O’Connor’s short stories and novels are set in a rural South where people know their places, mind their manners and do horrible things to one another. It’s a place that somehow hovers outside of time, where both the New Deal and the New Testament feel like recent history. It’s soaked in violence and humor, in sin and in God. He may have fled the modern world, but in O’Connor’s he sticks around, in the sun hanging over the tree line, in the trees and farm beasts, and in the characters who roost in the memory like gargoyles. It’s a land haunted by Christ - not your friendly hug-me Jesus, but a ragged figure who moves from tree to tree in the back of the mind, pursuing the unwilling.
Many people - me for instance - are in turn haunted by O’Connor. Her doctrinally strict, mordantly funny stories and novels are as close to perfect as writing gets. Her language is so spare and efficient, her images and character’s speech so vivid, they burn into the mind. Her strange Southern landscape was one I knew viscerally but, until this trip, had never set foot in…
As small as our town is, you’d think I would have heard that he was here.
Fun Google flyover photos thwarted by air traffic control
Scores of Sydneysiders who took up Google’s challenge to make a spectacle of themselves in an aerial photo shoot staged over the city on Australia Day are likely to be disappointed.
A plane chartered by Google to take the images never made it over some of the designated areas or arrived hours later than expected by which time, many of those who had been waiting below had moved on.
The high-resolution images were to be added in about four to six weeks’ time to the popular online mapping service Google Maps
But the flight plan was hastily changed on Friday morning after Sydney air traffic control denied the twin-engine Aero Commander permission to fly over parks and beaches in inner Sydney and the east due to air safety concerns [...]
Among those missing out on the photo opportunity of a lifetime was a company that had spent $10,000-plus on a sign, an environmental group which organised 200 supporters to form themselves into a slogan on Bondi Beach and a man who drove from Wollongong to Sydney with a message that he hoped would help win back his estranged wife.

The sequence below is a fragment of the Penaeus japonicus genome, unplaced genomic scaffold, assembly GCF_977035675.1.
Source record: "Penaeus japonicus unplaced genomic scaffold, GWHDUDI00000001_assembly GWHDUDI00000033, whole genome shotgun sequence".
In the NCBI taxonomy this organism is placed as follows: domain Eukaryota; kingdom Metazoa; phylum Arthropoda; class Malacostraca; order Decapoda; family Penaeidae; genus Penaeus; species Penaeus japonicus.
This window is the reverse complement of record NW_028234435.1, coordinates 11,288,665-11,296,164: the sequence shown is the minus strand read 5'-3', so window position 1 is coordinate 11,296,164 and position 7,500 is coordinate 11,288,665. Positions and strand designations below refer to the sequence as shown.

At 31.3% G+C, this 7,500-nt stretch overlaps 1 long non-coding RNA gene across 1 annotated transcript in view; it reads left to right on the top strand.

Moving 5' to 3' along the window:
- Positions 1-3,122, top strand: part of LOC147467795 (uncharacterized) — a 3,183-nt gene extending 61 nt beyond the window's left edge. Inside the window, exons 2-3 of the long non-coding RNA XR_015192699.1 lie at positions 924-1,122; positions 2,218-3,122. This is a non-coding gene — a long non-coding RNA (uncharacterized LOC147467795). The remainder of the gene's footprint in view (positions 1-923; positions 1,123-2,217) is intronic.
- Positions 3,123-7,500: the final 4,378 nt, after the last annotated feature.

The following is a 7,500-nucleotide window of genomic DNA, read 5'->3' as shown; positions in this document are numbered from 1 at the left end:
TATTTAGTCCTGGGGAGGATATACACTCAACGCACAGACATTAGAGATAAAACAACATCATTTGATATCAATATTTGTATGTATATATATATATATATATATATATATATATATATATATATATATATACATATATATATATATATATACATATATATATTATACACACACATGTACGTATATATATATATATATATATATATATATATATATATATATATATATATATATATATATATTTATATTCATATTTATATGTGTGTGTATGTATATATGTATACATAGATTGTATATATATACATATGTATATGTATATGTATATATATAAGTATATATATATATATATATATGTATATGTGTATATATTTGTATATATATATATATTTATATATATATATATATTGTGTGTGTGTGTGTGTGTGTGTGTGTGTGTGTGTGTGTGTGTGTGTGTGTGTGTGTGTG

“The positive public response to this initiative has been overwhelming and we are very grateful to everyone who took part,” said Lars Rasmussen, the head of engineering at Google Australia. “While we made every effort to capture as much as we could on the day, unfortunately some people may be disappointed.
He said Google would shortly update a web page to show where and when the plane had been able to take high resolution imagery.
The Sydney flyover was to be the first time the internet giant had attempted such an exercise on this scale. Usually photos are taken without people being aware that it’s happening.
Meanwhile, Microsoft got in. They used a helicopter.
God didn’t make little green apples
And neither does Steve Jobs.
Jobs and the PR wizards at Apple have done a fantastic job of positioning the company as the technological haven for the hip, the progressive and the revolutionary. But when it comes to the environment, Apple is out of touch.
In December of 2006, Greenpeace released a report ranking the overall environmental policy of major technology companies. Dell was at the top but Apple found itself at the bottom. While top companies like Dell and Nokia have made great strides to eliminate the most toxic chemicals from their products and offer strong recycling programs, Apple has not.
NOTE: I promise to stop with the old song references.
This post’s title is from Roger Miller’s Little Green Apples.
A farewell to the floppy
When you can get a 2GB USB flash drive for $18.95, who’s going to buy a floppy?
Computing superstore PC World said it will no longer sell the storage devices, affectionately known as floppies, once existing stock runs out. [...]
It is not the first time the death-knell for the floppy has been sounded. The first nail in the coffin came in 1998, when the iMac was revealed without a floppy disk drive.
Then in 2003, Dell banished disk drives from its higher spec machines.